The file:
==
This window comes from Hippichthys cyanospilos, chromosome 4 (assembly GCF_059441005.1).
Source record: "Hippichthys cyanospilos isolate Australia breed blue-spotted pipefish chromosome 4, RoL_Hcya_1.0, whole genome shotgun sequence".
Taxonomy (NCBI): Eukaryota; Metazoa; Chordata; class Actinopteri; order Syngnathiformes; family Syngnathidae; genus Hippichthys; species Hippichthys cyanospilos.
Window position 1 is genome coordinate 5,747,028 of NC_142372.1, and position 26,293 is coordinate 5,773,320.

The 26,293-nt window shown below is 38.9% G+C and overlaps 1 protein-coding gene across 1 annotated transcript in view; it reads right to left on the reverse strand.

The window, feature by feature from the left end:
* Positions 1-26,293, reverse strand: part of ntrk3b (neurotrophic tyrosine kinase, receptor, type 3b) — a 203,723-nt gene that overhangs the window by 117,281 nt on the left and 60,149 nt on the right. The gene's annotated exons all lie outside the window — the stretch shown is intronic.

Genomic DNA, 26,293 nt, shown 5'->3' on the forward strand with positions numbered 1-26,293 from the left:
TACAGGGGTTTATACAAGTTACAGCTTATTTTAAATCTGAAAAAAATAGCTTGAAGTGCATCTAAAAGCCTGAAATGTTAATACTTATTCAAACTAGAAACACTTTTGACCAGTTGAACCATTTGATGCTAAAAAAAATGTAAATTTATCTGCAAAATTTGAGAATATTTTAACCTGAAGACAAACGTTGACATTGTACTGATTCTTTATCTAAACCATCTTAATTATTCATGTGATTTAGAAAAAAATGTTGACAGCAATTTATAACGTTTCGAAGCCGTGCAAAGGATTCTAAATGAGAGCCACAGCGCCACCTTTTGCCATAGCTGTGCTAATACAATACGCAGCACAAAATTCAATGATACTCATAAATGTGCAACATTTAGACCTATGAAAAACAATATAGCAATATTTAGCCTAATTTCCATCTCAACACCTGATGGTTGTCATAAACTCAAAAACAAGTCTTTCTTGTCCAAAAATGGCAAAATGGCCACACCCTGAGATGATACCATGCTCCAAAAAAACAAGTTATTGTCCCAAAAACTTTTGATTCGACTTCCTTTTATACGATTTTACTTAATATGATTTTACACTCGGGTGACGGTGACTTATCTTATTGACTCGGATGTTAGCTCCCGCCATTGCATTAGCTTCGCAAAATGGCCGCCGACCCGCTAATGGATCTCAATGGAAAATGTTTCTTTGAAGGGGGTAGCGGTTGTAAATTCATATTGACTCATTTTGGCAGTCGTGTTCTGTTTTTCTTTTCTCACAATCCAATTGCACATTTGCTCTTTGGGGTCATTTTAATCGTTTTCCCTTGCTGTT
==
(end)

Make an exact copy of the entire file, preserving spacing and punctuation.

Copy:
This window comes from Hippichthys cyanospilos, chromosome 4 (assembly GCF_059441005.1).
Source record: "Hippichthys cyanospilos isolate Australia breed blue-spotted pipefish chromosome 4, RoL_Hcya_1.0, whole genome shotgun sequence".
Taxonomy (NCBI): Eukaryota; Metazoa; Chordata; class Actinopteri; order Syngnathiformes; family Syngnathidae; genus Hippichthys; species Hippichthys cyanospilos.
Window position 1 is genome coordinate 5,747,028 of NC_142372.1, and position 26,293 is coordinate 5,773,320.

The 26,293-nt window shown below is 38.9% G+C and overlaps 1 protein-coding gene across 1 annotated transcript in view; it reads right to left on the reverse strand.

The window, feature by feature from the left end:
* Positions 1-26,293, reverse strand: part of ntrk3b (neurotrophic tyrosine kinase, receptor, type 3b) — a 203,723-nt gene that overhangs the window by 117,281 nt on the left and 60,149 nt on the right. The gene's annotated exons all lie outside the window — the stretch shown is intronic.

Genomic DNA, 26,293 nt, shown 5'->3' on the forward strand with positions numbered 1-26,293 from the left:
TACAGGGGTTTATACAAGTTACAGCTTATTTTAAATCTGAAAAAAATAGCTTGAAGTGCATCTAAAAGCCTGAAATGTTAATACTTATTCAAACTAGAAACACTTTTGACCAGTTGAACCATTTGATGCTAAAAAAAATGTAAATTTATCTGCAAAATTTGAGAATATTTTAACCTGAAGACAAACGTTGACATTGTACTGATTCTTTATCTAAACCATCTTAATTATTCATGTGATTTAGAAAAAAATGTTGACAGCAATTTATAACGTTTCGAAGCCGTGCAAAGGATTCTAAATGAGAGCCACAGCGCCACCTTTTGCCATAGCTGTGCTAATACAATACGCAGCACAAAATTCAATGATACTCATAAATGTGCAACATTTAGACCTATGAAAAACAATATAGCAATATTTAGCCTAATTTCCATCTCAACACCTGATGGTTGTCATAAACTCAAAAACAAGTCTTTCTTGTCCAAAAATGGCAAAATGGCCACACCCTGAGATGATACCATGCTCCAAAAAAACAAGTTATTGTCCCAAAAACTTTTGATTCGACTTCCTTTTATACGATTTTACTTAATATGATTTTACACTCGGGTGACGGTGACTTATCTTATTGACTCGGATGTTAGCTCCCGCCATTGCATTAGCTTCGCAAAATGGCCGCCGACCCGCTAATGGATCTCAATGGAAAATGTTTCTTTGAAGGGGGTAGCGGTTGTAAATTCATATTGACTCATTTTGGCAGTCGTGTTCTGTTTTTCTTTTCTCACAATCCAATTGCACATTTGCTCTTTGGGGTCATTTTAATCGTTTTCCCTTGCTGTT